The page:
The allure of Excelsior’s quaint and vintage neighborhoods is reigniting a battle between residents who want to preserve the city’s modest charm and newcomers who want to build big.

City officials are considering several proposals intended to preserve Excelsior’s character that could also give it the toughest residential zoning regulations in Minnesota, a move that could deter new development.

One proposal includes a powerful review board that could reject proposed construction it deems inappropriate. Case-by-case consideration is needed because “zoning ordinances really don’t address all the unique situations,” said Bruce Noll, a Planning Commission member who sat on the review board design committee.

Officials are weighing a proposal to limit the size of a new home based on lot size. This type of ordinance is not uncommon, being applied in Minneapolis, among others.

But opponents fear the review board’s decisions would be inconsistent and unfair, and that Excelsior’s proposed new-home size limits could drive down values of small existing homes and inflate that of larger ones. The value of the city’s smaller houses is almost entirely based on their location near Lake Minnetonka.

“With most of these properties, the dirt is worth more than the house,” said Dan Brattland, an Eden Prairie resident who owns property in Excelsior and is preparing to move there.

For many residents, however, the city is engaged in a struggle for its soul.

“We’re trying to hold on with dear life to our sense of place, our uniqueness,” said Jane Bauman, a 26-year Excelsior resident. “That’s why we live here, that’s why we love it and we don’t want to lose it.”

A group called Excelsior Forever has collected almost 500 signatures on a petition favoring the review board, as well as a set of rules called “Good Neighbor Guidelines” that would limit the shape and scale of a new house, regulating roofs, windows, garage locations and other features.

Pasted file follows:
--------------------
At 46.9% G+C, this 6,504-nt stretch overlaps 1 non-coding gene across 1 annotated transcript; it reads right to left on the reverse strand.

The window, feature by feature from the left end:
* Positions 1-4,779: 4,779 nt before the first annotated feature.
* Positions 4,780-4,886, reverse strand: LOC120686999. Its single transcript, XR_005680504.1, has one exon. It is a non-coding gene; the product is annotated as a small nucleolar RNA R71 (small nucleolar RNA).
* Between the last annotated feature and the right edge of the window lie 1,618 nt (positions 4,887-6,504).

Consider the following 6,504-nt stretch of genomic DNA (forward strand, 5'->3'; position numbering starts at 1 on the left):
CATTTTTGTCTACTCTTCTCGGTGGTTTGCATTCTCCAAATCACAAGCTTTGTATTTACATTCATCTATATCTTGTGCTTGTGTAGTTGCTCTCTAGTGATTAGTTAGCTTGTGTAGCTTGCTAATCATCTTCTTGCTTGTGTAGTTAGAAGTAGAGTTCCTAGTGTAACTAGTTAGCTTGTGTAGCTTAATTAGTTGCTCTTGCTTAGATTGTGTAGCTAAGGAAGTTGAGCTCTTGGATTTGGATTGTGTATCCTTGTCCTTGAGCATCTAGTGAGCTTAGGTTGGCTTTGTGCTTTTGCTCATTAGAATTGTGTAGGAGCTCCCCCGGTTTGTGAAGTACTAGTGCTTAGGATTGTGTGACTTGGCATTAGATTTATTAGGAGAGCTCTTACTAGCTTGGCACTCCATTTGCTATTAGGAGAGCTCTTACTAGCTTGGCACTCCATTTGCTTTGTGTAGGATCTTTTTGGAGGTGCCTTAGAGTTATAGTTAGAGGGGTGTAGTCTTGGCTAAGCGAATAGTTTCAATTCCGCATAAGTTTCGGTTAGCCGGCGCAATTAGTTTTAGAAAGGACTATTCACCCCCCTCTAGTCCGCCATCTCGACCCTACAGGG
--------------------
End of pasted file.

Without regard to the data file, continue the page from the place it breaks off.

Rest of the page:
Supporters insist these proposals would not prohibit large homes, just require “highly creative design that reduces the perception of bulk.”

“It’s less about how big the house actually is and how big the house appears,” said Tim Caron, a member of the city’s Heritage Preservation Board.

Longing for the past

On the other side is Excelsior United, a group that opposes the review board and believes it would make unfair and inconsistent decisions. Former City Council Member John Beattie was the lone member of the committee that developed the review board who in the end opposed establishing it.

“I thought it was way too subjective,” he said. “Somebody could say, well, you know, this thing just doesn’t look like it fits in.”

For the past couple of decades newcomers have been flocking to Excelsior, a square-mile city of 2,300 on the shores of Minnetonka. Affluent buyers razed or remodeled smaller houses and replaced them with bigger ones, leading to complaints from longtime residents that some of the big new homes towered over the town’s cottages, some more than a century old.

City officials have fiddled with Excelsior’s construction rules for the past couple of years, trying to ban large new homes that block views or just “don’t fit in.”

In 2018, they imposed a moratorium on teardowns while devising a set of stricter limits on height and setback. But those new rules didn’t go far enough, many residents say.

For some, a desire to keep Excelsior from changing is rooted in nostalgia for the days when the city was affordable for middle-class and working-class families. In 1990, according to the Metropolitan Council, Excelsior’s median home value was just over $200,000 in today’s dollars, roughly the same as the median throughout the metro area. Today, the median value of an Excelsior’s home is $554,000, more than double the metro area’s $242,000.

Brattland used a sample of small Excelsior houses from the real estate website Zillow to calculate that the proposed construction rules would cause the market values of small houses to plunge while the value of large houses already built would soar. The result, he said, would widen Excelsior’s already growing wealth gap.

Tom Knowlton has mixed feelings. He and his wife bought their Excelsior home in 1967, a modest farmhouse built around 1900 a few blocks from Lake Minnetonka. They paid $17,000 then; today’s online real estate sites estimate it’s worth more than $600,000, a figure not unusual in their neighborhood.

Knowlton, 83, sometimes misses the old days when, he said, “the fanciest car in town was a Pontiac.” They can’t afford the boutiques that replaced the five-and-dime stores. But he’s realistic about change.

“Things were simpler back then,” Knowlton said. “But you can’t go back.”